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Independents can't vote in Pennsylvania primaries—here's why that might change

Nearly 15% of registered voters, or 1,290,062 people, aren’t eligible to vote because they aren’t registered to the Democratic or Republican parties.

HARRISBURG, Pa. — Several major Pennsylvania elections—including open seats for governor and senator—have primary races coming up on May 7.

Nearly 15 percent of registered voters, or 1,290,062 people, aren’t eligible to vote because they aren’t registered to the Democratic or Republican parties.

Each state has its own system to run primary elections. According to the National Conference of State Legislatures, there are six types of primary elections. Pennsylvania is among nine states to have fully closed primaries, meaning only registered Democrats can vote in Democratic primaries and only registered Republicans can vote in Republican primaries.

“It’s not fair," says David Thornburgh, CEO of Ballot PA, a coalition of civic and community groups.

Ballot PA is a project of Philadelphia's Committee of Seventy, which Thornburgh also led until January.

"We all pay for primary elections, including those who don't get to vote," Thornburgh continued. "That feels like the definition of taxation without representation."

Political scientists weigh arguments for and against close primaries. One on hand, the thinking is that people outside the party could purposefully vote for a candidate who’s unlikely to win the general election.

“The idea behind closed primaries is that a primary is really the party’s business, it’s the party determining who its nominees will be,” said Stephen Medvic, director of the Center for Politics at Public Affairs at Franklin & Marshall College.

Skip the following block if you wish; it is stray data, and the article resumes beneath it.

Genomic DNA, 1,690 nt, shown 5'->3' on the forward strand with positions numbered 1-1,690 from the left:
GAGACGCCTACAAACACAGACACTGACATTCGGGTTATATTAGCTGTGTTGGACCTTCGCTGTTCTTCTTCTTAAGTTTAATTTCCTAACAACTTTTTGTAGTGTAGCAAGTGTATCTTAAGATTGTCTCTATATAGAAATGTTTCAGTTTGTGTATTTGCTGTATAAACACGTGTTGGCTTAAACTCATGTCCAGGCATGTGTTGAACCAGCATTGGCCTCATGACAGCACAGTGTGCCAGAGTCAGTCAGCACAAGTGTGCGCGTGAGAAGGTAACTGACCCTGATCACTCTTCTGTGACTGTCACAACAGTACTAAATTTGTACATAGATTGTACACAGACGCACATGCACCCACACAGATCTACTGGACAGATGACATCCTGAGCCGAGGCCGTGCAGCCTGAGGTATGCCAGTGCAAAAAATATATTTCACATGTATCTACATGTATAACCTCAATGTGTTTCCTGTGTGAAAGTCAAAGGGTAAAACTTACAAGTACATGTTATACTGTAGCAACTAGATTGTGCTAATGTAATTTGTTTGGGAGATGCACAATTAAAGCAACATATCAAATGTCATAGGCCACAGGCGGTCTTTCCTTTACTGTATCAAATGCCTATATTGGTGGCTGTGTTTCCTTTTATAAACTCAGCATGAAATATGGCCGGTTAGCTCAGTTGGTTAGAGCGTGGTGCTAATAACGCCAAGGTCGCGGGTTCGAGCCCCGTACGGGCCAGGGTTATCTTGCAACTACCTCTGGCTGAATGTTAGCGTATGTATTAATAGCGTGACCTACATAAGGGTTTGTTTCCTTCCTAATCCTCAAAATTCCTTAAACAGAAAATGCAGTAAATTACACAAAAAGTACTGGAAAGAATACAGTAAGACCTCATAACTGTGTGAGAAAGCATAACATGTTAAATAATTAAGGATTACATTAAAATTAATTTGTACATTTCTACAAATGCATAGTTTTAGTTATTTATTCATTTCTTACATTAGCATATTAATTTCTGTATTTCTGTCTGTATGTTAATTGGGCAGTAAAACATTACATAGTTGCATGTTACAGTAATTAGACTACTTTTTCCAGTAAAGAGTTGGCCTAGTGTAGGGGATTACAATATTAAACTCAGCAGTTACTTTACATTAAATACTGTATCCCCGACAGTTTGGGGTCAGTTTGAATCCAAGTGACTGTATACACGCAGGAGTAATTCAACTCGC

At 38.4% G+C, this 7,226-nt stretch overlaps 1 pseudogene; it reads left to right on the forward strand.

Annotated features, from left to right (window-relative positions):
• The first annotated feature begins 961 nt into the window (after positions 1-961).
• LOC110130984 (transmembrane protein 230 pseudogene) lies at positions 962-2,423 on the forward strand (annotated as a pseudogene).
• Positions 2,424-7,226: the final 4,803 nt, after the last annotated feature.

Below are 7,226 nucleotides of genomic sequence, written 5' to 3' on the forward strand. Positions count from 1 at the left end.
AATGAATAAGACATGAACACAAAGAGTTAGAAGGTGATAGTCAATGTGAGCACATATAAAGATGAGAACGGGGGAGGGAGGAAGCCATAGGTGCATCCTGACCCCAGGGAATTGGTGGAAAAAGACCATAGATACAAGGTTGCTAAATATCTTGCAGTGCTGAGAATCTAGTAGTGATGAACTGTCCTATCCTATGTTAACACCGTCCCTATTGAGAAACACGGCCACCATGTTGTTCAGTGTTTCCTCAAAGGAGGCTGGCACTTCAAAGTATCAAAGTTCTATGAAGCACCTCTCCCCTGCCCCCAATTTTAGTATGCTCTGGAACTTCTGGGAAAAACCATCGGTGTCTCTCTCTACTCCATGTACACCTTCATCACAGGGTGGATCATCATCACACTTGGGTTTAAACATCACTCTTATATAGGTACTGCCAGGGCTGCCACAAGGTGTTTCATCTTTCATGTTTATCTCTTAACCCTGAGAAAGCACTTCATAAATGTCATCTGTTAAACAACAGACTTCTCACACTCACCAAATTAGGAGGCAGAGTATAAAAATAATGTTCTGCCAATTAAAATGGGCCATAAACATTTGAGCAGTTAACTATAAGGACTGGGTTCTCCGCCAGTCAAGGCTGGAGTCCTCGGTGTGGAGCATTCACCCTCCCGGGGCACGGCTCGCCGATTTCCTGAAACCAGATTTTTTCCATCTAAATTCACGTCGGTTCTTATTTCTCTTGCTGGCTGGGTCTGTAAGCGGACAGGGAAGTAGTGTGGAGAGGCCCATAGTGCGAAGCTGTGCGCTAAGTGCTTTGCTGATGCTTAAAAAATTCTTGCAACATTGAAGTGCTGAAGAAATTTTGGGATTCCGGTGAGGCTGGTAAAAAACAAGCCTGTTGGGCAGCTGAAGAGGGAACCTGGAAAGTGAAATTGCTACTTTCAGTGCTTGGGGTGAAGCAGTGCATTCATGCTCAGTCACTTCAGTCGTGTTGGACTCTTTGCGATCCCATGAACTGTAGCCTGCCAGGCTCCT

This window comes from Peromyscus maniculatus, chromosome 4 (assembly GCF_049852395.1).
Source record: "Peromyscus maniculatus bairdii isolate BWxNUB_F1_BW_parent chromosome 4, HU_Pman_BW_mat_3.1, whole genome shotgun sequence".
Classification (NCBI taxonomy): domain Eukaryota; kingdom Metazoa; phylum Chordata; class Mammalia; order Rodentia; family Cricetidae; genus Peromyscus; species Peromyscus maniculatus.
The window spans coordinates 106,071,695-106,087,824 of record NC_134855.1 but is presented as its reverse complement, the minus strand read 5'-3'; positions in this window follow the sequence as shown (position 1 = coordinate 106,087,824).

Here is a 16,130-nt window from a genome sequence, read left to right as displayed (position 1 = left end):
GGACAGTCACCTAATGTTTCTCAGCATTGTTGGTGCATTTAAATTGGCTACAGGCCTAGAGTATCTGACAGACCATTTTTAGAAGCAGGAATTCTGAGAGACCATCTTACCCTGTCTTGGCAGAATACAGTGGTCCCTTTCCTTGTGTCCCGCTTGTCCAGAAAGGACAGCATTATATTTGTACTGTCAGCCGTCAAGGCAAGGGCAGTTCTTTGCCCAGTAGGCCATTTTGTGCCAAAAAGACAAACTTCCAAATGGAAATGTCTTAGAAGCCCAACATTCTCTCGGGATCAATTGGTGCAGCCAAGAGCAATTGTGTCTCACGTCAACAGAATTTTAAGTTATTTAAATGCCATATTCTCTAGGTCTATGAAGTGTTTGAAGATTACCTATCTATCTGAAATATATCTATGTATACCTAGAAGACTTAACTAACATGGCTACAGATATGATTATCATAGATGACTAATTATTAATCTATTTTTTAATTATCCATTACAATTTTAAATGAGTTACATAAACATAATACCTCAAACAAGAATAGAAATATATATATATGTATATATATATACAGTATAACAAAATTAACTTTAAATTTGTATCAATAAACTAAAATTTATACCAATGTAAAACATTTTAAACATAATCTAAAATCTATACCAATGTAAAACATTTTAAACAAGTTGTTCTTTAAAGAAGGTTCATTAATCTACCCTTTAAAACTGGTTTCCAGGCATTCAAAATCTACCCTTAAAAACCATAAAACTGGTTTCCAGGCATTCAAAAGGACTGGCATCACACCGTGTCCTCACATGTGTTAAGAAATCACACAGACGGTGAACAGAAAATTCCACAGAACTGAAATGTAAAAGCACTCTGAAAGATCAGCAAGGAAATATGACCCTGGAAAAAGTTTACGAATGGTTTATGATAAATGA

Some also argue only members of a political party can accurately choose the best representation of their party.

On the other hand, open elections can pressure candidates away from extreme views. They also allow more people to vote in primaries overall.

“It’s a pretty powerful argument to say, ‘Let’s not shut somebody out of the system, let’s not shut somebody out of the process,’” Medvic said.

Pennsylvania’s system was enacted in 1937. As groups like Ballot PA call for reform, lawmakers are taking action.

A bill proposed in the state Senate would partially open primaries to independent voters. The bill would allow voters not affiliated with a political party to choose to vote in one, but not both, of the parties’ primaries.

State Sen. Dan Laughlin (R-Erie), who introduced the bill, said cracking open primaries would benefits both voters and candidates.

“Independents tend to vote for the candidate instead of the party, and I think that will produce better candidates for the fall,” he said.

State Sen. Maria Collett (D-Bucks), a co-sponsor of the bill, said in a statement,

It’s our duty as legislators, regardless of party affiliation, to ensure that our electoral system is equitable and accessible for every qualified voter, in every election. Veteran and former Pittsburgh Steelers player Robert "Rocky" Bleier said it best during a recent hearing: “When you fight for our country, and our freedom, you're not fighting for Republicans or Democrats. You're not on the red team or the blue team. You're on the red, white and blue team.” 

Groups representing independent voters cheered the bill, but some are pushing to one day have totally open primaries.

“[The bill] is a good first step, but we independents see it as a first step to the motherland of having an election system that fully decouples voting rights from party affiliation,” said Jennifer Bullock, coordinator of Independent Pennsylvanians.

The bill wouldn’t pass in time for this year’s primary, but it could have a major potential impact on the presidential primary election in 2024.

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